• Apply insect repellent which contains one of the following active ingredients: DEET, picaridin (KBR 3023), Oil of Lemon Eucalyptus/PMD, or IR3535.
  • If both sunscreen and insect repellent is used, apply the sunscreen first and then the repellent.
  • Repellent is available for purchase from the shops on board.
  • Wear a loose, long-sleeved shirt and long pants, preferably of a light color to minimize the likelihood of being bitten.

For the most up-to-date information on the Zika virus and countries affected, please visit the website:

Customers with any electronic or battery powered devices (mobile telephones, tablets, e-books, laptops, etc.) may be required to turn on their device in front of security teams and/or demonstrate the item’s functionality. If, when asked to do so, customers are not able to demonstrate that their device has power, they will not be allowed to take their device with them on their flight.

It will not be possible for customers to place the item in their hand or hold luggage by the time the are in security and sadly you also have no access to your checked luggage at that point either.   You would have to leave it behind rebook an alternative flight at your own expense.


Please review the notice of items that will be prohibited on all flights to/from the US as mandated by the FAA and DOT.  In general, U.S. Department of Transportation (DOT) regulations prohibit passengers and crewmembers from carrying hazardous materials (dangerous goods) aboard commercial aircraft. The table below lists the exceptions that allow passengers and crewmembers to carry a limited amount of hazardous materials in carry-on and/or checked baggage. Though allowable by DOT regulations (see 49 CFR, section 175.10), some of the items listed here may, at times, be prohibited/limited in the aircraft cabin by Transportation Security Administration (TSA) rules (see Individual airlines and other nations may also have more restrictive rules on what passengers can carry aboard the aircraft. See for additional guidance on hazmat in baggage or Click here to download a pdf document:  Hazmat Notice »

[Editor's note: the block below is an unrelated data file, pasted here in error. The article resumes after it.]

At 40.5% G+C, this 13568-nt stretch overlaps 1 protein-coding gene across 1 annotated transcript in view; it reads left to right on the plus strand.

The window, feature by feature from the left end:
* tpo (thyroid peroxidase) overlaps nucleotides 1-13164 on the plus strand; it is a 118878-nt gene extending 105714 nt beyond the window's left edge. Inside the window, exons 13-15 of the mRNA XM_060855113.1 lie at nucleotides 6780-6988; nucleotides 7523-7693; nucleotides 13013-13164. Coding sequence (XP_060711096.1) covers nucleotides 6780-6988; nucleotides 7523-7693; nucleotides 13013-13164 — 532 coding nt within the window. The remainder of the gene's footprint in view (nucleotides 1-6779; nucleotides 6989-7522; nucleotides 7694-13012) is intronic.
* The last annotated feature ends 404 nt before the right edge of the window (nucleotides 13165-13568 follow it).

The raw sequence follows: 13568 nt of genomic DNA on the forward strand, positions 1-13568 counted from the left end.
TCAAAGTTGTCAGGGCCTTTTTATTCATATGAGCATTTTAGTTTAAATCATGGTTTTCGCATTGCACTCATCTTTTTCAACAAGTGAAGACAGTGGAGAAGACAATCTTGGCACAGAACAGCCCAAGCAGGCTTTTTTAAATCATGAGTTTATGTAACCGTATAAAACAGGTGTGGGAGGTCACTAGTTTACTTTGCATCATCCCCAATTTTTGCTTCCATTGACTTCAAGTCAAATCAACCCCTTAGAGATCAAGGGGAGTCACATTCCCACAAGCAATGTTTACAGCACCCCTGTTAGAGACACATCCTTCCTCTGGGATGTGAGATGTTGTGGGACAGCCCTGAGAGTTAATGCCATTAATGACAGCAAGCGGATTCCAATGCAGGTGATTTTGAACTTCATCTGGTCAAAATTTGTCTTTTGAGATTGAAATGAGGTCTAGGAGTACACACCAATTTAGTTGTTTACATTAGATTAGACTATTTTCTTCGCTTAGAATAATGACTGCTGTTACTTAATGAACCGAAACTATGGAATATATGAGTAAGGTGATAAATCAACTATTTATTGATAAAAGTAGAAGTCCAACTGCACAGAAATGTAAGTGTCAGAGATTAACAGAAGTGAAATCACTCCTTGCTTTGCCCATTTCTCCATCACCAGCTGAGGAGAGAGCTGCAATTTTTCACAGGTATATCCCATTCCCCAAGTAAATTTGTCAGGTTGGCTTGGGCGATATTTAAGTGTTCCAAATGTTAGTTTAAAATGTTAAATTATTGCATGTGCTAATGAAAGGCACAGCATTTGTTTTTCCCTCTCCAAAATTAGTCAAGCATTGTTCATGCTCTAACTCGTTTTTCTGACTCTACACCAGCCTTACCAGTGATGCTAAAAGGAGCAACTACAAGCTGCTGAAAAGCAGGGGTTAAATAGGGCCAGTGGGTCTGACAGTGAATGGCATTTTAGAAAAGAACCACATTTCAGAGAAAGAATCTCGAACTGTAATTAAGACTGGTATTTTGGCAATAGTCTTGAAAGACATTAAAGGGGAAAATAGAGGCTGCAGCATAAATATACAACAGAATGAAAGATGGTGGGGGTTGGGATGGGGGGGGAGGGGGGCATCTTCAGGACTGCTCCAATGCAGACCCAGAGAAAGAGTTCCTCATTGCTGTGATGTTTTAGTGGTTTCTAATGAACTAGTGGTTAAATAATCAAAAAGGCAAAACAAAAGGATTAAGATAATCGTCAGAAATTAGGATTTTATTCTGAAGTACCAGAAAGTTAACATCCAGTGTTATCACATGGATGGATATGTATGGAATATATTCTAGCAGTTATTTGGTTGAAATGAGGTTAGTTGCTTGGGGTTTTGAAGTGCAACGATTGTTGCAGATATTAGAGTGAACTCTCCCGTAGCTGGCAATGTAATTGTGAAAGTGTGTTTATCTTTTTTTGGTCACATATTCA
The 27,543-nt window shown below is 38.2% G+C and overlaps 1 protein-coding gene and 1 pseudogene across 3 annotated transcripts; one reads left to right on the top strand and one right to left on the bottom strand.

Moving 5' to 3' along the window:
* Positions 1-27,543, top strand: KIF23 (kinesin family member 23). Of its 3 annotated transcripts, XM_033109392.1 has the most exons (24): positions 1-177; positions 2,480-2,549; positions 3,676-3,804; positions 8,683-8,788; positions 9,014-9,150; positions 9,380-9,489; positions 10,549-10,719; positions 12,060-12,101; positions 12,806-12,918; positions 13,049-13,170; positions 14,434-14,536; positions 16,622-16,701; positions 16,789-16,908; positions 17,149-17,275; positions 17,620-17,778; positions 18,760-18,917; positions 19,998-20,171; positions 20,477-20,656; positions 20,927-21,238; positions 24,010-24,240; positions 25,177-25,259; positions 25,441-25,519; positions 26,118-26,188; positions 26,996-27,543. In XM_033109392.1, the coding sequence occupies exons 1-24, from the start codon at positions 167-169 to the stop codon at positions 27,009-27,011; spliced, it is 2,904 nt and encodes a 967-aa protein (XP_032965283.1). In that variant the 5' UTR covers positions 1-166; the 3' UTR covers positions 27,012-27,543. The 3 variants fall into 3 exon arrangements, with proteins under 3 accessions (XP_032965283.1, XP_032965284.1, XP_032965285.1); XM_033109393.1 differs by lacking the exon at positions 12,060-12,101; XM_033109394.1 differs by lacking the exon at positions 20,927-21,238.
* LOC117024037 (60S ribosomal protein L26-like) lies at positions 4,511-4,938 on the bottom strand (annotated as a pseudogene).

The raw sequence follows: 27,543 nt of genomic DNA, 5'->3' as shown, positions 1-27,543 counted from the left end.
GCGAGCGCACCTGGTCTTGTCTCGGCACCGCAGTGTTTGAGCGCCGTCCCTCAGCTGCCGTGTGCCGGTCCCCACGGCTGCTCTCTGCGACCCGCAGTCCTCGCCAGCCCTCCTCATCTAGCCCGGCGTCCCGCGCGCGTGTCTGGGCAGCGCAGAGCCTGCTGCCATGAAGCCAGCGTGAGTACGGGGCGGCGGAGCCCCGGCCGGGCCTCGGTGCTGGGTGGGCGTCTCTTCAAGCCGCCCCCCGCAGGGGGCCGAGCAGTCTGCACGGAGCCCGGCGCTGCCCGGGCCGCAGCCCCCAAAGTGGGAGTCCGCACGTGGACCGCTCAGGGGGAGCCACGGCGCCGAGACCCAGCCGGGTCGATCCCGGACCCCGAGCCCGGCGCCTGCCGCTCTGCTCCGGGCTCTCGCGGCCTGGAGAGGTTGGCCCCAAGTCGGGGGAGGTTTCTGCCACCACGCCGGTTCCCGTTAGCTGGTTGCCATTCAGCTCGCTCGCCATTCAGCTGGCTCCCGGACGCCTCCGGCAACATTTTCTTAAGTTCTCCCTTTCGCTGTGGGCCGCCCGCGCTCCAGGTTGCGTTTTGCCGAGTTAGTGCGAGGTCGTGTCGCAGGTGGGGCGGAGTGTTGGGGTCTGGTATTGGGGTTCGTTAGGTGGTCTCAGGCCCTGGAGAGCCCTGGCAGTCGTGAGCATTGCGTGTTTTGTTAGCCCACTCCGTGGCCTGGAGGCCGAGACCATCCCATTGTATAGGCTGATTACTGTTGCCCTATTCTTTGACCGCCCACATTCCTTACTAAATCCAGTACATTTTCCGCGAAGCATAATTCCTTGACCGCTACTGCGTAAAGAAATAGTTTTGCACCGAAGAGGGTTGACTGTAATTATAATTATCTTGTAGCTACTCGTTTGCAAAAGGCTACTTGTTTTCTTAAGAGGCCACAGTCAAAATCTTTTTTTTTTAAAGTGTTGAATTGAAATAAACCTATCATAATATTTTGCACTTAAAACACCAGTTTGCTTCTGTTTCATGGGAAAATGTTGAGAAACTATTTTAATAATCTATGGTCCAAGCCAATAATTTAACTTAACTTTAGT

Click here for details »


Important Notice Regarding New TSA Flight Requirements

The Transportation Security Administration (TSA) has announced that it will require full name (as it appears on their government issued ID), date of birth and gender for all passengers traveling on or after November 1, 2010 regardless of when the reservation was booked. Failure to provide this information could result in a reservation being refused by the airline.
Helpful Links:


Southwest is currently accepting air reservations through November 3, 2017. On May 18, 2017 Southwest will open their schedule for sale through January 7, 2018. This date is subject to change! Please check with us for your air reservations.

American Airlines
UNITED, DELTA & AMERICAN are offering “basic economy” fares on many flight routes in an effort to compete with the low cost carrier. BUYER BEWARE!
Created for our customers who may be more price-sensitive, these lower-priced fares provide most of the same inflight services and amenities that are available with standard Economy — such as food and beverages, and inflight entertainment — but with some important restrictions that you'll want to be sure to review carefully before booking: Seat Selection and upgrades are not available on most of them until 24 hours prior or are automatically assigned, Groups and Families on these fares will most likely not be seated together, full size carry on bags are not permitted, only a personal item, flight changes and refunds are not allowed, Some do not allow you to earn miles, and most place you in the last boarding group.